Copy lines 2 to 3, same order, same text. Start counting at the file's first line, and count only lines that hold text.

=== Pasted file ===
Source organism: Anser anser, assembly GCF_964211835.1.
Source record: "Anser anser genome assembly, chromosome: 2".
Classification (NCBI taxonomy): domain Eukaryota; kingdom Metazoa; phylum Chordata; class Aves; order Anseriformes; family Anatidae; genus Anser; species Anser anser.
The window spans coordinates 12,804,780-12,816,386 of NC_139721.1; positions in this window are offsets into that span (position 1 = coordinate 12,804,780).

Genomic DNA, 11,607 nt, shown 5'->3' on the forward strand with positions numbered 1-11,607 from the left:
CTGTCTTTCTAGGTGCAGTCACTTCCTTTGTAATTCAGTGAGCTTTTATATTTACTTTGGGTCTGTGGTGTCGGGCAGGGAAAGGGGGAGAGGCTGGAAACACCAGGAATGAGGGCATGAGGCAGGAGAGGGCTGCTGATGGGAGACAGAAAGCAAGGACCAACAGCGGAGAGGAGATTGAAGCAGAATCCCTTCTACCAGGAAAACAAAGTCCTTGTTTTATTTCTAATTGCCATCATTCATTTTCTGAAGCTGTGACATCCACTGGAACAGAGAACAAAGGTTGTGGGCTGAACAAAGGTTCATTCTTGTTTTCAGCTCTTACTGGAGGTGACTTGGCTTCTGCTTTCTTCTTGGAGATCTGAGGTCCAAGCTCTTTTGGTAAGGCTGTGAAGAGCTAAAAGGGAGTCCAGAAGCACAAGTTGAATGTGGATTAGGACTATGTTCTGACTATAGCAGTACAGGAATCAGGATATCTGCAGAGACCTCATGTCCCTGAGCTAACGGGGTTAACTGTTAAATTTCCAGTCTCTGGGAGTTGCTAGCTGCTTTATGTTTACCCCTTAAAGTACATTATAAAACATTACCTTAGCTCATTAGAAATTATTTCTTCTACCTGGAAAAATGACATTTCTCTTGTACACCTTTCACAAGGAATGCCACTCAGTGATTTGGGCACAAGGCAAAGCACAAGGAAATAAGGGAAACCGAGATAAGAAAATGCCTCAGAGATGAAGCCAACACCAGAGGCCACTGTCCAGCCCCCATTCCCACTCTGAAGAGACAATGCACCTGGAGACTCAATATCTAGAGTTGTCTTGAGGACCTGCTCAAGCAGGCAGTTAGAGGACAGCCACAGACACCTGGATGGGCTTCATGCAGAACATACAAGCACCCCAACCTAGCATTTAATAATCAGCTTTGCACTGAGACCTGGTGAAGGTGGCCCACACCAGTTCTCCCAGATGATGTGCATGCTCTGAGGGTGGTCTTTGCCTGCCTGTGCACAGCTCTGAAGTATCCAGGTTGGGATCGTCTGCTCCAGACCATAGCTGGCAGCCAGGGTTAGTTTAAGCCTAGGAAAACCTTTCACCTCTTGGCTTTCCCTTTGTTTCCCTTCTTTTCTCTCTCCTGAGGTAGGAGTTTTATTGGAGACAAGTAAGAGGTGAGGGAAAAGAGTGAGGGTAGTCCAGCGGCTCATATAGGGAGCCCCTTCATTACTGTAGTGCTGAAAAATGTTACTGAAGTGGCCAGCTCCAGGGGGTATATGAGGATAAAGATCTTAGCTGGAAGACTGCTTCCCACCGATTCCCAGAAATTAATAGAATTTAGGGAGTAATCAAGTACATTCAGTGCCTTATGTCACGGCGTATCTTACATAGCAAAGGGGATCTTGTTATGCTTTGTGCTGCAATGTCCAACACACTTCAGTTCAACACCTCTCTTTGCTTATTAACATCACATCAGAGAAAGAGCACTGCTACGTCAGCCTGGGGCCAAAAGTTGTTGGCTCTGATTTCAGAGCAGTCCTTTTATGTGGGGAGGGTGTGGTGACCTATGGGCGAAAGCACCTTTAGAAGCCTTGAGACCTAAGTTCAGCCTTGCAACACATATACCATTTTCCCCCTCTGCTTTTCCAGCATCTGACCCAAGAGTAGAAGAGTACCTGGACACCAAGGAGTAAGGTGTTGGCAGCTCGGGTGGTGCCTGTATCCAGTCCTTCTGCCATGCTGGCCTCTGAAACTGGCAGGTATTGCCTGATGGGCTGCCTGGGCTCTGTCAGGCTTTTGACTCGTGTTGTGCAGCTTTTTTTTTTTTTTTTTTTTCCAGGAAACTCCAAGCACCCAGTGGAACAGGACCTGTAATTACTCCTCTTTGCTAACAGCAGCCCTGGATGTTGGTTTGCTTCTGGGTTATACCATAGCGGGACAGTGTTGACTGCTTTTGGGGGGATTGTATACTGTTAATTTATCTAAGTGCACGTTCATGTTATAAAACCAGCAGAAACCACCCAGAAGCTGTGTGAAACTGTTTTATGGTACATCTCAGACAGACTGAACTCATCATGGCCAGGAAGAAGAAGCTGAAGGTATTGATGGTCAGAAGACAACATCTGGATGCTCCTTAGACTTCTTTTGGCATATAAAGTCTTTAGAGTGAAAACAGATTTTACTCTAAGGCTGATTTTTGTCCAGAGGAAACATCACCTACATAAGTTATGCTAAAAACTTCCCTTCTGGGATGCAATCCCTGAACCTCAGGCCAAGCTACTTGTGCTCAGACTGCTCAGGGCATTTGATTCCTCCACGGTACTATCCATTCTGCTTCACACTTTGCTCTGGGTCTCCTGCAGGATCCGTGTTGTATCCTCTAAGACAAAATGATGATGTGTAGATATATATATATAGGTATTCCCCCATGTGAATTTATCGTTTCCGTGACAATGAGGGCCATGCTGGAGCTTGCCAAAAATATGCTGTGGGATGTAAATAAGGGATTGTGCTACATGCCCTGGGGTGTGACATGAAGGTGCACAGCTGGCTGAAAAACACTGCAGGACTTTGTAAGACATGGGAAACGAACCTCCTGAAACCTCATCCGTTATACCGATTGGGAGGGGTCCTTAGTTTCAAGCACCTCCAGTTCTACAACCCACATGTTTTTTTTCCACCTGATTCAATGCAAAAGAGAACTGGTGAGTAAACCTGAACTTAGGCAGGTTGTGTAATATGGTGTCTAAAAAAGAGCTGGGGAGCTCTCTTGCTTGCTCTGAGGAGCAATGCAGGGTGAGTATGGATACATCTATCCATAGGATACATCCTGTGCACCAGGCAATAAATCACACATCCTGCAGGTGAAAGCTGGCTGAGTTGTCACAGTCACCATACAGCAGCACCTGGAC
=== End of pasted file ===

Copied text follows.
Source record: "Anser anser genome assembly, chromosome: 2".
Classification (NCBI taxonomy): domain Eukaryota; kingdom Metazoa; phylum Chordata; class Aves; order Anseriformes; family Anatidae; genus Anser; species Anser anser.